System Checking

Now, scroll down to see the PHP extensions section. You need to ensure that all Prestashop installation extensions are installed on your system.

Checking PHP Extensions

Downloading Prestashop

After the prerequisites are met, download Prestashop and install it using the Composer tool.

Change the working directory to /var/www/ and run the git command to download the Prestashop source code.

cd /var/www/
git clone prestashop

Change the owner of the /var/www/prestashop directory to www-data and give the www-data user read and write permissions to this directory.

chown -R www-data:www-data /var/www/prestashop
chmod u+rw /var/www/prestashop

Change to the /var/www/prestashop directory and install all PHP dependencies for Prestashop using the composer command below.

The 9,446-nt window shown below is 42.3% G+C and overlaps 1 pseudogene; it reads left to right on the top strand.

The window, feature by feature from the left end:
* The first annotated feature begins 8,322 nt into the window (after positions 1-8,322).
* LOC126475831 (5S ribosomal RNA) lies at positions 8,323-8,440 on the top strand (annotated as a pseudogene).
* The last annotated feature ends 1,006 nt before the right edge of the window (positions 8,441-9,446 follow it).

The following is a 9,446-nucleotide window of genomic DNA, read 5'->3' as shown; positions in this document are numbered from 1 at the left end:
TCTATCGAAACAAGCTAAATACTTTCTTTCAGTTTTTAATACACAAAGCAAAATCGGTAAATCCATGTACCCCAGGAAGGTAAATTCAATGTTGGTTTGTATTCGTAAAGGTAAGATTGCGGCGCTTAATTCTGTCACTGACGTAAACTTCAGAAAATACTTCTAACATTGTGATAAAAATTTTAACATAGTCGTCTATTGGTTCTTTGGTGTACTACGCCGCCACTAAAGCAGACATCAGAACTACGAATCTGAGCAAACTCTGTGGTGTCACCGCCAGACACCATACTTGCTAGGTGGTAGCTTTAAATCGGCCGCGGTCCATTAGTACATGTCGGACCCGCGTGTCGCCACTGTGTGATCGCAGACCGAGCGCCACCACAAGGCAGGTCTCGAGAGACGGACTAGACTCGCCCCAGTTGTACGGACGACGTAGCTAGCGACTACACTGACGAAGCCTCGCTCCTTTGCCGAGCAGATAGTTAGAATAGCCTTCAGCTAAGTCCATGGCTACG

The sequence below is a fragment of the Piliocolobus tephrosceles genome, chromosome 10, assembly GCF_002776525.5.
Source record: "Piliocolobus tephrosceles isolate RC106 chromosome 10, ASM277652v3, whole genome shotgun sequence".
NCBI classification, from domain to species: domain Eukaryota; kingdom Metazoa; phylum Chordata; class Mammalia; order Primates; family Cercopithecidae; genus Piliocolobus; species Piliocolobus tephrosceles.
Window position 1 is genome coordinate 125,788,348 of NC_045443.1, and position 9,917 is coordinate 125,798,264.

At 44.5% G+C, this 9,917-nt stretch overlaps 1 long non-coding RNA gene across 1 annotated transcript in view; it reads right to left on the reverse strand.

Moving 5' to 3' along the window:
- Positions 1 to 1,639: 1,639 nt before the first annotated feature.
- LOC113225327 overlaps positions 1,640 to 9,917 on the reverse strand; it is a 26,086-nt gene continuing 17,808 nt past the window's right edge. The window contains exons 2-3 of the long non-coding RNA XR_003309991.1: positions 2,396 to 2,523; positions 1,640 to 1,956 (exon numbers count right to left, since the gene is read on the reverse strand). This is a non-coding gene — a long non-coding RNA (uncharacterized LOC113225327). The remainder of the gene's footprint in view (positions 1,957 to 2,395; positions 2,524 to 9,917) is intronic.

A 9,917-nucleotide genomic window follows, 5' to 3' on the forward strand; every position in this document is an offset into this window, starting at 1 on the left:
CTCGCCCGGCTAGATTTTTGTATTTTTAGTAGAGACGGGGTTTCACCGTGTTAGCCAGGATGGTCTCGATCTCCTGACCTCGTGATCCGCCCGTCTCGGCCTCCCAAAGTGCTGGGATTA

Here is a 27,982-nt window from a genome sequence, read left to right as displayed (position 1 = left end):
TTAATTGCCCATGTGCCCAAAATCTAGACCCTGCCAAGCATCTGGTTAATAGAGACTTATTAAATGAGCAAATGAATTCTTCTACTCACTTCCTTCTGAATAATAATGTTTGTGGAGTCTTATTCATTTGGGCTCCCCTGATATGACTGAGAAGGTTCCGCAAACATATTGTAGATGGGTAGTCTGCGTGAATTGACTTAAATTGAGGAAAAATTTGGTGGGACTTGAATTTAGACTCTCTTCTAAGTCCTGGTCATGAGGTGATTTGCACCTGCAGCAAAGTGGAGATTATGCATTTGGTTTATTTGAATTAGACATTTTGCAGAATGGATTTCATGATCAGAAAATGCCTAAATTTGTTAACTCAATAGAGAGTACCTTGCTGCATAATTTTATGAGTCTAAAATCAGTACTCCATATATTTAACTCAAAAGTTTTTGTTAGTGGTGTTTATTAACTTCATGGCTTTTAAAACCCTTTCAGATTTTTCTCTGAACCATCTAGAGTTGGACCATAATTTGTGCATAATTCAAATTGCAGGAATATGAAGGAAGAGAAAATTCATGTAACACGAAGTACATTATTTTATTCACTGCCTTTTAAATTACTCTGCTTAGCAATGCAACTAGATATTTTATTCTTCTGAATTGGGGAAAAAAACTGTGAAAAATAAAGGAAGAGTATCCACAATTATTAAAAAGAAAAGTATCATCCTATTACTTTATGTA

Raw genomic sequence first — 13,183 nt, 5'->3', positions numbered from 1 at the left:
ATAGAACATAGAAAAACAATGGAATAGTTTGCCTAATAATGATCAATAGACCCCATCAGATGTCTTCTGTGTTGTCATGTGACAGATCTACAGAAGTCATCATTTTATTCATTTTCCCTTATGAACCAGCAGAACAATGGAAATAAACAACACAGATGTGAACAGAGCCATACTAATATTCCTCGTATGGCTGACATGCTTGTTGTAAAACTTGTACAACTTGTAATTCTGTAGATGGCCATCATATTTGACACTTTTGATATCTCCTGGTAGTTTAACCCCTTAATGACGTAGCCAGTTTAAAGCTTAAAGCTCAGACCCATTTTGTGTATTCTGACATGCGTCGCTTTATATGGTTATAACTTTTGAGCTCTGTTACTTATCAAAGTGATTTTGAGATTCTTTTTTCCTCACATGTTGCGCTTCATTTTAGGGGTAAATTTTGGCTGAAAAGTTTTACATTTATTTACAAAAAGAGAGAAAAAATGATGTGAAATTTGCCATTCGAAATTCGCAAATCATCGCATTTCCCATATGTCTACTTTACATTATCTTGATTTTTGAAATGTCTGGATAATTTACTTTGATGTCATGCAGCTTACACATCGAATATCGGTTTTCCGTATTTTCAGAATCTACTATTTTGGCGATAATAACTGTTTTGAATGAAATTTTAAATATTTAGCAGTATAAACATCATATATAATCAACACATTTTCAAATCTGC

cd /var/www/prestashop
sudo -u www-data composer install --no-dev

The composer will install the PHP dependencies for your Prestashop installation.

Setting up the Apache2 virtual host

You have now downloaded the Prestashop source code and installed all PHP dependencies using Composer. Now you will create a new Apache2 Virtual Host configuration for Prestashop.

Run the following command to enable some Apache2 modules.

sudo a2enmod ssl rewrite headers

You will see the following output:

Start and Enable Modules Apache2

Now create a new Apache2 Virtual Host configuration /etc/apache2/sites-available/prestashop.conf using the nano editor.

sudo nano /etc/apache2/sites-available/prestashop.conf

Add the following virtual host configuration. You must also replace some information with your own, such as the domain name, SSL path, and DocumentRoot directory for your Prestashop installation.

<VirtualHost *:80>
    Redirect permanent /
<VirtualHost *:443>
DocumentRoot /var/www/prestashop

Protocols h2 http/1.1

SSLEngine On
SSLCertificateFile /etc/letsencrypt/live/